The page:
To summarize what we just discussed: IF at its base is controlling the hours you eat to allow insulin levels to drop back to a normal baseline. This regulates appetite, and gets your body out of the “storage mode” it knows too well. For women, eating in an 8-10 hour span is recommended for weight loss. For men, 10-12 hours is usually a small enough window to find benefit. If you are an athlete, or performing a physically demanding event, these rules should not apply. The “intermittent” part of this concept is that it should fit your schedule. I find it helps my patients to either think about it as: break your fast 12 hours from last night’s dinner, or eat dinner within 12 hours of when you eat breakfast. Either way, it forces you to think about when you are eating, which is something we all need help with from time to time.
*** Mythbust *** Breakfast: In the US, the “Breakfast” meal is the meal we eat when we wake up. Everywhere else, and more accurately, it is the first meal of the day- the meal that literally Breaks your Fast! This can be 6a, 9a, 1p, etc. Whatever you eat first is breakfast. So, if your lunch meal is your first meal, it is also your breakfast meal. This is important. The comment “Breakfast is the most important meal of the day” is only true if you are talking about it as the first meal of the day. This is because the quality and balance of food is extremely important in regulating appetite. An easy example to consider is comparing someone who rolls out of bed, grabs a granola bar and a coffee and starts their day, to a person who gets up, drinks some water, gets ready, goes to work, checks some emails, then takes a break around 9 to heat up oatmeal with some nuts and berries in it. Who will be hungrier at lunch? Who is more likely to make a better choice at lunch? Because of the breakfast and lunch meal, who is most likely to raid the vending machine for something simple and sugary? The quality of breakfast matters more than the time it occurs.
The focus on quality becomes relevant to all our meals. I always tell my clients that snacks snooze your appetite, they delay the appetite to a later time, while meals satisfy. A focus on real food at key points in the day is extremely valuable. Our society has evolved from a 3 meal per day society into a snack all day society over the past 50 years. We can thank our busy schedules and the time demand that comes with hyper productive technology and automation. Unfortunately, these advances have led to a work force that sacrifices it’s short-term energy and long term health to meet the demands. The disappearance of minimally processed, filling meals at breakfast and lunch is closely correlated to the tendency to over eat at night, complain of cravings, energy dips in the afternoon and of course, snacking. Is correlation causation? Perhaps not always, but I guarantee many of you reading are seeing consistencies.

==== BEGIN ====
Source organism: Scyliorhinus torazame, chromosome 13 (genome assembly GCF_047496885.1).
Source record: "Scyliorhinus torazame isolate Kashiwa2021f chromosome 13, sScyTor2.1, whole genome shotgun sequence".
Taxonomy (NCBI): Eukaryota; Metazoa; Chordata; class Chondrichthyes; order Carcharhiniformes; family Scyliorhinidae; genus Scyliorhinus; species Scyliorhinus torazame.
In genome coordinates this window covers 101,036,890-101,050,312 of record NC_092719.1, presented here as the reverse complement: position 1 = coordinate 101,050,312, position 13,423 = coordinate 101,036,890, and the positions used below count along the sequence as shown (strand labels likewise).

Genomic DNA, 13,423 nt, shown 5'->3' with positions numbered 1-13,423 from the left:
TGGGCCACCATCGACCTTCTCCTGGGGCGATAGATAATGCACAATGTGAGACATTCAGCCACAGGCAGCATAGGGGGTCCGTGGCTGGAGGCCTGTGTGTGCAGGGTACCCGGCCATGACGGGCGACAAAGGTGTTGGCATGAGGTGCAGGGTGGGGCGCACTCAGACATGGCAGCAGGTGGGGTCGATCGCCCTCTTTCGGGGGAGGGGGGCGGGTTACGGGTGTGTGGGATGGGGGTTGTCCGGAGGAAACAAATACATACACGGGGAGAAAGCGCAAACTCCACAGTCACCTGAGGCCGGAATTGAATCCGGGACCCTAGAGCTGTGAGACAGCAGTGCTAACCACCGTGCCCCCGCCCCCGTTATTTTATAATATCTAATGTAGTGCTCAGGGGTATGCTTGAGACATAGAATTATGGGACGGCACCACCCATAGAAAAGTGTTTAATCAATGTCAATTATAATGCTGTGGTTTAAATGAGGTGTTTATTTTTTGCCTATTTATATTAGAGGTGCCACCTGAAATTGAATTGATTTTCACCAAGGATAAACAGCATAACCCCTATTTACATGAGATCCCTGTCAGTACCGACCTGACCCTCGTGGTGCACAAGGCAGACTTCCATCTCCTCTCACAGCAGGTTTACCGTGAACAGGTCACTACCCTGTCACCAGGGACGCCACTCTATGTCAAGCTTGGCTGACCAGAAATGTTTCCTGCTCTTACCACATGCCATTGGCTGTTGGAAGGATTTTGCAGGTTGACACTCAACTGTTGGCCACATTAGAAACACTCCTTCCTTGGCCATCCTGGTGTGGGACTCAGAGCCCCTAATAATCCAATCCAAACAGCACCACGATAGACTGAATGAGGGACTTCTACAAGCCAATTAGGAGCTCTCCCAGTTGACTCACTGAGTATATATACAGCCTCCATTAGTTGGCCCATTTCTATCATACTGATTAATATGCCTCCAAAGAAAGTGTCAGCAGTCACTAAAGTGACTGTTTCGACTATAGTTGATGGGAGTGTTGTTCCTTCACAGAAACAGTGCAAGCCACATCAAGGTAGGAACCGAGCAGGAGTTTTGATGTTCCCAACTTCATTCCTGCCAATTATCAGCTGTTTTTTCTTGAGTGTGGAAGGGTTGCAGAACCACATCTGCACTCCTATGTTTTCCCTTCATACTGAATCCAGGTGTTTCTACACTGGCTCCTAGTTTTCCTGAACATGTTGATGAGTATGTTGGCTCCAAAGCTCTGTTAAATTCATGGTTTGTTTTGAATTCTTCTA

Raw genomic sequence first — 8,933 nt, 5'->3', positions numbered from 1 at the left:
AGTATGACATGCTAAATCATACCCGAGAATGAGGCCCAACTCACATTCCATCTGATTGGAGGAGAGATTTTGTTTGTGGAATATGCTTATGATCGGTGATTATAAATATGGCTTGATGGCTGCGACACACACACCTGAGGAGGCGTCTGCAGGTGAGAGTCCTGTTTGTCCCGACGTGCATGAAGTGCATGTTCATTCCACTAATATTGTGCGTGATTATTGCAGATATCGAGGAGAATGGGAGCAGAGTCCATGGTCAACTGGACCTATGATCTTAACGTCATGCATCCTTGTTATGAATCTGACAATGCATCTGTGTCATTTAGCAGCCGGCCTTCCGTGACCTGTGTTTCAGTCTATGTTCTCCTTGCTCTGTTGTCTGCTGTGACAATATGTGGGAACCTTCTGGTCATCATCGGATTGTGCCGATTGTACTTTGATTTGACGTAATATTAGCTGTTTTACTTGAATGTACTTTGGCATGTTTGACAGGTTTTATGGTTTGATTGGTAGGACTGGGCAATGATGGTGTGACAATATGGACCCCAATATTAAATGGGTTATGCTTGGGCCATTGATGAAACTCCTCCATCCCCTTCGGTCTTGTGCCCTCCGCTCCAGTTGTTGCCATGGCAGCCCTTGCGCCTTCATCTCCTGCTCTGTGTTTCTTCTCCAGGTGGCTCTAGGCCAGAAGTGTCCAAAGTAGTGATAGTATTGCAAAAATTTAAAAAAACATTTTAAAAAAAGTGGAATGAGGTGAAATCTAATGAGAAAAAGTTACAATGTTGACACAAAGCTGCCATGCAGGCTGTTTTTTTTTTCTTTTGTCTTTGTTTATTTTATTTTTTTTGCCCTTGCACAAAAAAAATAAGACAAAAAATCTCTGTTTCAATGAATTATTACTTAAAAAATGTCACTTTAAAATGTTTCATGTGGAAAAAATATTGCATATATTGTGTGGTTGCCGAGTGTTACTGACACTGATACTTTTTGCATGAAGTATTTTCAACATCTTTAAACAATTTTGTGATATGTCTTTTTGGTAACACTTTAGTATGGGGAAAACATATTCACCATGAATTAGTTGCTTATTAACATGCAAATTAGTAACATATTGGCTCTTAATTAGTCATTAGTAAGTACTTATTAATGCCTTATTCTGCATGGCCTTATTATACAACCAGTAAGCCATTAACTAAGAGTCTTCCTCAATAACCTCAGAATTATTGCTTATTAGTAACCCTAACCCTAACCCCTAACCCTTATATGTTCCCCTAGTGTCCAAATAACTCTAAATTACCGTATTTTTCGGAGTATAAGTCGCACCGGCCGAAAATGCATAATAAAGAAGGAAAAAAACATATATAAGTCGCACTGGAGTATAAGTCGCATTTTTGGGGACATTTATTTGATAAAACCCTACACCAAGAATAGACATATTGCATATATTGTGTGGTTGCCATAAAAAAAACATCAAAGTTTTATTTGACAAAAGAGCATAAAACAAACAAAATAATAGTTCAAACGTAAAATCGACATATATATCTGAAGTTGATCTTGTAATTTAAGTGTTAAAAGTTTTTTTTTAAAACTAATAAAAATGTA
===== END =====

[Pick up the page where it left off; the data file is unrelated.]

With the focus on quality comes the focus on spread of food. Once we keep our food in a set period of time, we want to make sure there is time between meals. This allows insulin to rise, fall and dissolve. This regulates appetite and most people notice themselves needing to eat less often immediately. That is the core concept of a breakfast, lunch and dinner. Snacks are meant to bridge gaps. They are not a daily need to entitlement. They are valuable to curb appetite until quality food can be consumed. They are useful for athletes or those participating in demanding physical feats. Most often, our meals should be our priority.
Once you have selected or identified the hours to keep your food in, an ideal spread of quality food to keep your body satisfied, you are ready to see the steady benefits of eating the way our body intended. Instead of following a meal plan that forces you to eat when you are full, or even worse a meal plan that has you counting the minutes to your next meal, IF allows your body to find a natural rhythm.
For those with high fasted insulin levels (lab draws and symptoms can confirm), the next phase of the intermittent fast is to pick 1-2 days per week and extend the fasted period. For the extended fast, if you normally eat in a 12 hour span, shrink food to an 8 hour span. This extension of the fast drops insulin levels further, and allows the body to get into an unfed state. Don’t worry, this is not something that “crashes” your metabolism. You are not skipping meals. You are controlling when you eat. Your body still has adequate food coming in, it is just spaced in a more practical way for weight loss.